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Vision of Dec. 23, 1860 - Wrongs by individuals
  EGW  writes  about  her  vision Testimonies, Vol. 1, page 210 - 215
Just three months had elapsed since the general conference was held in Battle Creek at which some steps had been taken to organize the publishing work in a formal manner. Two years had passed since the adoption of Systematic Benevolence. In the vision of December 23, 1860, right after John Herbert White's death, the Lord placed His seal of approval on the steps taken in these firm moves toward church order, organization, and the choice of a denominational name. On organization Ellen White wrote:  {1BIO 437.2}
The people of God should move understandingly, and should be united in their efforts. They should be of the same mind, of the same judgment; then their efforts will not be scattered, but will tell forcibly in the upbuilding of the cause of present truth. Order must be observed, and there must be union in maintaining order, or Satan will take the advantage. . . .  {1BIO 437.3}
Matters pertaining to the church should not be left in an unsettled condition. Steps should be taken to secure church property for the cause of God, that the work may not be retarded in its progress, and that the means which persons wish to dedicate to God's cause may not slip into the enemy's ranks. I saw that God's people should act wisely, and leave nothing undone on their part to place the business of the church in a secure state.-- Ibid., pp. 210, 211.  {1BIO 437.4}
In this book. just a few pages before we find
A Soul-Stirring Vision 
  James and Ellen White were crushed, and hope died within them in the days following the funeral of John Herbert, Monday morning, December 17. A week went by. On Sunday night, December 23, as they retired, Ellen could not sleep. She suffered a severe pain in her heart and she fainted not once but several times. James hardly knew what to do, but he sent for trusted friends, George Amadon, J. P. Kellogg, and Cyrenius Smith. In response to their earnest prayers, relief came, and she was taken off in vision.  Of this she wrote:  {1BIO 433.2}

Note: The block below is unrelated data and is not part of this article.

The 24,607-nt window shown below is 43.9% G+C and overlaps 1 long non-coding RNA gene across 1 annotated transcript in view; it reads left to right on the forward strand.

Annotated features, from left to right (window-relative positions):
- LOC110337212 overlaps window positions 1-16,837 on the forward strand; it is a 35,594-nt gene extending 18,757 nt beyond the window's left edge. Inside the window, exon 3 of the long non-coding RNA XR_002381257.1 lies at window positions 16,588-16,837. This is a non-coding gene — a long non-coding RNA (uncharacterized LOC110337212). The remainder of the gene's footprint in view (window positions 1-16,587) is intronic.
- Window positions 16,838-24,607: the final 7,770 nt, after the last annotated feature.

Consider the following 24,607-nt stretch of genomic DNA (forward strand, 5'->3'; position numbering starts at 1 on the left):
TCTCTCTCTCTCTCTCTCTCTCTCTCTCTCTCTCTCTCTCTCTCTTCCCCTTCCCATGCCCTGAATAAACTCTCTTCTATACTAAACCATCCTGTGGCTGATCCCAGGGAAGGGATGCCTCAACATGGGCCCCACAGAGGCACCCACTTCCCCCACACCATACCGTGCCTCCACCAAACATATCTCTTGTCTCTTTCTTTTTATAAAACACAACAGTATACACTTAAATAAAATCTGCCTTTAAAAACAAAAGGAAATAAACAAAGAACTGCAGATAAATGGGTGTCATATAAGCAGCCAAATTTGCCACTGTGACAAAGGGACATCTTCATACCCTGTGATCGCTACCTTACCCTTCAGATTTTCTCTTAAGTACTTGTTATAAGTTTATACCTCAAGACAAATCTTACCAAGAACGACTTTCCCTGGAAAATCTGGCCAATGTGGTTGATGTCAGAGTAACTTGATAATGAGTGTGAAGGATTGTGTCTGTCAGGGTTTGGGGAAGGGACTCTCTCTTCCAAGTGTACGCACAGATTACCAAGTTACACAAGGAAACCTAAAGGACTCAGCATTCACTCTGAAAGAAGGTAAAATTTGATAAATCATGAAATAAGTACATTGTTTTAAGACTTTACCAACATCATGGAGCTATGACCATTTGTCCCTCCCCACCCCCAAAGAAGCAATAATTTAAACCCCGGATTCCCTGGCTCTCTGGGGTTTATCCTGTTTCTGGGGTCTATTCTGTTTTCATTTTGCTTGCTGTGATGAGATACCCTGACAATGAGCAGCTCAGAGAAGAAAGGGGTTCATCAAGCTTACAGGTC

I was shown that we had a work to do, that we must still bear our testimony, straight and pointed. Individuals were presented before me who had shunned the pointed testimony. I saw the influence of their teachings upon God's people.--Ibid., p. 248.  {1BIO 433.3}
 She hastened to write out and get into print the messages based on this vision. In five weeks' time this notice appeared in the Review: "Testimony for the Church, No. 6, will be ready in a few days."-- RH, Jan. 29, 1861. The little pamphlet opened with the words:  {1BIO 433.4}
Dear Brethren and Sisters: The Lord has again visited me in mercy, in a time of bereavement and great affliction. December 23, 1860, I was taken off in vision, and was shown the wrongs of individualswhich have affected the cause, and I dare not withhold the testimony from the church to spare the feelings of individuals. -- 1T, p. 210, par. 1  {1BIO 433.5}
The writing for publication of what was revealed to her in this vision filled sixty-eight pages of the testimony pamphlet and is currently found in Testimonies, volume 1, pages 210 to 252. The titles of the articles reveal well the nature of the messages, opening with "Slackness Reproved" and followed by "Duty to Children," "Systematic Benevolence," and then "Our Denominational Name." Among the ten articles that follow, one carries the significant title "Fanaticism in Wisconsin."  {1BIO 434.1}
this vision mentioned in other places
The Lord has again visited me in mercy, in a time of bereavement and great affliction. December 23, 1860, I was taken off in vision, and was shown the wrongs of individuals which have affected the cause, and I dare not withhold the testimony from the church to spare the feelings of individuals.  {4bSG 45.1}

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